Formica anatolica , Seifert, B. & Schultz, R., 2009

Seifert, B. & Schultz, R., 2009, A taxonomic revision of the Formica rufibarbis Fabricius, 1793 group (Hymenoptera: Formicidae)., Myrmecologische Nachrichten 12, pp. 255-272: 267

publication ID

22836

publication LSID

lsid:zoobank.org:pub:99C2E25D-E906-478D-B85B-27C3F22BFFF1

persistent identifier

http://treatment.plazi.org/id/092B2486-D936-4119-AB40-BD8C2CDCAC2F

taxon LSID

lsid:zoobank.org:act:092B2486-D936-4119-AB40-BD8C2CDCAC2F

treatment provided by

Donat

scientific name

Formica anatolica
status

sp. n.

Formica anatolica  sp. n.

Derivatio nominis: from the distribution in Anatolia.

Type material examined: Holotype worker plus 4 worker paratypes labelled "TUR: 37.348° N, 34.360° E Hal-kapinar-32 rkm SE, Aydos Dagi 1600-1800 m, A. Schulz 1997.05.08-214" and " Holotype Formica anatolica Seifert & Schultz  " / " Paratype Formica anatolica Seifert & Schultz  "; SMN Görlitz.

Material examined: 13 samples with 54 workers from Anatolia (Turkey) were subject to a numeric analysis of 18 characters (Fig. 18). For details, see Appendix, as digital supplementary material to this article, at the journal's web pages.

Description of worker (Tab. 2, Fig. 8): large Servifor-mica species (CS 1.401 mm), head and scape significantly shorter than in F. rufibarbis  (CL / CW1.4 1.110, SL / CS1.4 1.031) and eye distinctly larger (EYE / CS1.4 0.303). Petiole very wide (PEW / CS1.4 0.484). Clypeus with sharp median keel and fine longitudinal microcarinulae. Frontal triangle finely transversely rippled and with 55 - 80 short pubescence hairs. Eyes with microsetae of 8 - 10 μ m maximum length. Total mean of unilateral setae numbers on different body parts predicted for a specimen with CS = 1.4 mm: pronotum 8.9, mesonotum 4.2, propodeum plus dorsolateral metapleuron 0.1, petiole dorsal of spiracle 0.8, flexor profile of hind tibia 1.4, underside of head 1.6 (only species of the F. rufibarbis  group usually having gular setae). Posterior margin of head normally without setae. Ventral coxae and gaster tergites with long setae. Dorsal mesonotum in profile broadly convex. Metanotal depression rather deep. Propodeal dome in profile obtuse-angled or rounded, the basal profile sometimes linear or slightly concave. Dorsal crest of petiole in frontal view rounded, sometimes (especially in larger specimens) with a straight or slightly excavated median portion. Petiole scale in lateral aspect thin, with convex anterior and more straight posterior profile. Gaster with transverse microripples of small distance (RipD 4.6 μ m) and covered by dense silvery pubescence (sqPDG 3.4). Pubescence on head, meso-soma and petiole dense. Posterior vertex, often dorsal pro-mesonotum, coxae and all appendages dark brown, gaster always dark brown. Other body parts reddish. In overall impression, this species appears relatively dark with remarkable contrasts between brown and reddish parts, especially on genae.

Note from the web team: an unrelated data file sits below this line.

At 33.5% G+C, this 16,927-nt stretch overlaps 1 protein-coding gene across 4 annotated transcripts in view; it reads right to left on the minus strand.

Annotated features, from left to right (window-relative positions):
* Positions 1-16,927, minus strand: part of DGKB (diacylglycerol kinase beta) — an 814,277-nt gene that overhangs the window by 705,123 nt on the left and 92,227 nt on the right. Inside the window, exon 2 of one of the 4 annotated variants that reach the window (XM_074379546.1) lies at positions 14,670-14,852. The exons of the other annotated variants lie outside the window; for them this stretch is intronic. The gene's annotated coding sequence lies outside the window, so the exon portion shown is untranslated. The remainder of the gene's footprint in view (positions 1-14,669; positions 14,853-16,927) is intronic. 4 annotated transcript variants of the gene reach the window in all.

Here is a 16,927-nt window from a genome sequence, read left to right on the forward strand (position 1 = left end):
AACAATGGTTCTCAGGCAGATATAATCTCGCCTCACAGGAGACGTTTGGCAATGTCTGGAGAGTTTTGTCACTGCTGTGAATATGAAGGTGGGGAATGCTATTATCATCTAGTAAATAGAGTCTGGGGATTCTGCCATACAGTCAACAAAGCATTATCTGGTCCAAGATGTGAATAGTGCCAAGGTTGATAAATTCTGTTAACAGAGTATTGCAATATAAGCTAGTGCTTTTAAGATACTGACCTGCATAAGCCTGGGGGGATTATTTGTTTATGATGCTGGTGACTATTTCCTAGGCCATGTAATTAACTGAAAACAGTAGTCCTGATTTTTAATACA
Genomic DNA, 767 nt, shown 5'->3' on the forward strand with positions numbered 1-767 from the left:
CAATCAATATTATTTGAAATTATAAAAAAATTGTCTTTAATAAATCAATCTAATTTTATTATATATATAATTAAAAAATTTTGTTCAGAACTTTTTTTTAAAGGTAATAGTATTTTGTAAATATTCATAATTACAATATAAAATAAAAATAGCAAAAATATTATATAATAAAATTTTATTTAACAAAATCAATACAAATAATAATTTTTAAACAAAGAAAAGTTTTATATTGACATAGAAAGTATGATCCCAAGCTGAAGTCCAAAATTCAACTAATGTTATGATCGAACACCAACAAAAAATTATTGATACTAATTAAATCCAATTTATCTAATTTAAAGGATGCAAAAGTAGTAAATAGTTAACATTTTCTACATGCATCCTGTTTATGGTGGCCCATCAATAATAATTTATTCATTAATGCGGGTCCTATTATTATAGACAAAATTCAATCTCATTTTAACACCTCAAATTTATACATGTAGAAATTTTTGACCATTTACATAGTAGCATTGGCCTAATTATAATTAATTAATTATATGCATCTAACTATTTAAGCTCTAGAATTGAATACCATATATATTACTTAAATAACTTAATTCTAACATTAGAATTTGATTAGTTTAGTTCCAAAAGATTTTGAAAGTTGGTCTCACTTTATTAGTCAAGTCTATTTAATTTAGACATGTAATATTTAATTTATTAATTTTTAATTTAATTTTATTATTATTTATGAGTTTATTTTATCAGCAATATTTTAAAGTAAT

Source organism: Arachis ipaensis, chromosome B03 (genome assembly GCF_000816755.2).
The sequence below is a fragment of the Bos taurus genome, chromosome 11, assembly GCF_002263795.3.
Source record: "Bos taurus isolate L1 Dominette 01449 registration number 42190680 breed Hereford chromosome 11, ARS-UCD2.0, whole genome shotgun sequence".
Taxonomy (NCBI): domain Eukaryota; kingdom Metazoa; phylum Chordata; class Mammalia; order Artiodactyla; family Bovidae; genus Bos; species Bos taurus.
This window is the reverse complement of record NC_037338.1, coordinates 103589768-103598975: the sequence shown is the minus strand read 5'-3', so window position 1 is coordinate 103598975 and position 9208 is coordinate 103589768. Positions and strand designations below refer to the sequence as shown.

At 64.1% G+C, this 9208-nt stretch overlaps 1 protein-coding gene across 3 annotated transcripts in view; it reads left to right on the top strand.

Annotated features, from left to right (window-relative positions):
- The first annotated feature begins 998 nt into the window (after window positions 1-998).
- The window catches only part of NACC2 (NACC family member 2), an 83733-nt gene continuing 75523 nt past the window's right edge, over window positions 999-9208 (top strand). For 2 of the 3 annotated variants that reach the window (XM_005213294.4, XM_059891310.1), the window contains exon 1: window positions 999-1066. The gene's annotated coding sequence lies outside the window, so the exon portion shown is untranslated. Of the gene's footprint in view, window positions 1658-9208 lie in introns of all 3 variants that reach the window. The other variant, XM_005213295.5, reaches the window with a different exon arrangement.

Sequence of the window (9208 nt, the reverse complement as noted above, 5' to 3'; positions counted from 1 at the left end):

Comments on taxonomy: Well separable from any other Palaearctic species. The very clear distinction from the other two setose species, F. rufibarbis  and F. tarimica  sp. n., has already been presented above (Fig. 15). The short head, short scape, large eye and pilosity on underside of head suggest certain affinities to the F. cinerea  group but the very wide petiole scale and overall pilosity pattern indicate an allocation to the F. rufibarbis  group.

13 samples with 54 workers were subject to a numeric analysis of 18 characters. Turkey: Halkapinar (type), 8.V.1997 [37.348° N, 34.36° E]GoogleMaps  ; Bakirdagi , 10.V.1997 [38.217° N, 35.917° E]GoogleMaps  ; Belören (3 samples), 4.VI.1993 [37.211° N, 32.546° E]GoogleMaps  ; Cankurtaran , 10.V.2003 [38.155° N, 31.239° E]GoogleMaps  ; Carmadi (2 samples), 31. V.1993 [37.823° N, 35.102° E]GoogleMaps  ; Imrasan Gecidi (2 samples), 3.V.1997 [37.133° N, 31.800° E]GoogleMaps  ; Seydisehir , 5.VI.1993 [37.350° N, 31.750° E]GoogleMaps  ; Sylemaniye , 5.VI.1993 [37.100° N, 31.750° E]GoogleMaps  ; Ücpinnar, 4.VI.1993 [37.126° N, 32.250°]  .

Distribution and biology: So far only known from south-central Anatolia in the region of the Taurus Mountains (Toros Daglari). Occurring there at elevations between 1300 and 1900 m. Most remarkable habitat selection: so far only found in woodland stands with Abies, Juniperus, Quercus and other deciduous tree species, occasionally interspersed with grassland patches.